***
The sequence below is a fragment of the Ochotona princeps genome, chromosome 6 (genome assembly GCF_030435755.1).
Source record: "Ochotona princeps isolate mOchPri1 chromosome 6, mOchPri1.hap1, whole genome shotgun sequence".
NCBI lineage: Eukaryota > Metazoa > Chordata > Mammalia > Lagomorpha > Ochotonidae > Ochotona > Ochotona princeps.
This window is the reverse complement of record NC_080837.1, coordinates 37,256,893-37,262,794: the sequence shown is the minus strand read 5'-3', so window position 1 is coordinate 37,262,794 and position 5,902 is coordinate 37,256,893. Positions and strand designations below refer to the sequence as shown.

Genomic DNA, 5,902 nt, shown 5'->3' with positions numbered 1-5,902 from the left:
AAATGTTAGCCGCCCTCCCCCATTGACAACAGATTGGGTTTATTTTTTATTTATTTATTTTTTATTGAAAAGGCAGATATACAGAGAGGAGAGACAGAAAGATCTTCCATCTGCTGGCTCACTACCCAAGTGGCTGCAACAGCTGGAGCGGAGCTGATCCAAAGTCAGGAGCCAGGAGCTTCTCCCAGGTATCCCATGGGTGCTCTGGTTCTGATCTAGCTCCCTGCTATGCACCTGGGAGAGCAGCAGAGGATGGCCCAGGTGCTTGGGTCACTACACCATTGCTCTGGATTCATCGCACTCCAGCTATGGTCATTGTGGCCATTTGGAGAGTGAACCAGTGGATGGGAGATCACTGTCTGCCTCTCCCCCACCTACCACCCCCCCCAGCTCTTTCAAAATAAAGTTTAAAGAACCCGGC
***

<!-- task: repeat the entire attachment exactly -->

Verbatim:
The sequence below is a fragment of the Ochotona princeps genome, chromosome 6 (genome assembly GCF_030435755.1).
Source record: "Ochotona princeps isolate mOchPri1 chromosome 6, mOchPri1.hap1, whole genome shotgun sequence".
NCBI lineage: Eukaryota > Metazoa > Chordata > Mammalia > Lagomorpha > Ochotonidae > Ochotona > Ochotona princeps.
This window is the reverse complement of record NC_080837.1, coordinates 37,256,893-37,262,794: the sequence shown is the minus strand read 5'-3', so window position 1 is coordinate 37,262,794 and position 5,902 is coordinate 37,256,893. Positions and strand designations below refer to the sequence as shown.

Genomic DNA, 5,902 nt, shown 5'->3' with positions numbered 1-5,902 from the left:
AAATGTTAGCCGCCCTCCCCCATTGACAACAGATTGGGTTTATTTTTTATTTATTTATTTTTTATTGAAAAGGCAGATATACAGAGAGGAGAGACAGAAAGATCTTCCATCTGCTGGCTCACTACCCAAGTGGCTGCAACAGCTGGAGCGGAGCTGATCCAAAGTCAGGAGCCAGGAGCTTCTCCCAGGTATCCCATGGGTGCTCTGGTTCTGATCTAGCTCCCTGCTATGCACCTGGGAGAGCAGCAGAGGATGGCCCAGGTGCTTGGGTCACTACACCATTGCTCTGGATTCATCGCACTCCAGCTATGGTCATTGTGGCCATTTGGAGAGTGAACCAGTGGATGGGAGATCACTGTCTGCCTCTCCCCCACCTACCACCCCCCCCAGCTCTTTCAAAATAAAGTTTAAAGAACCCGGC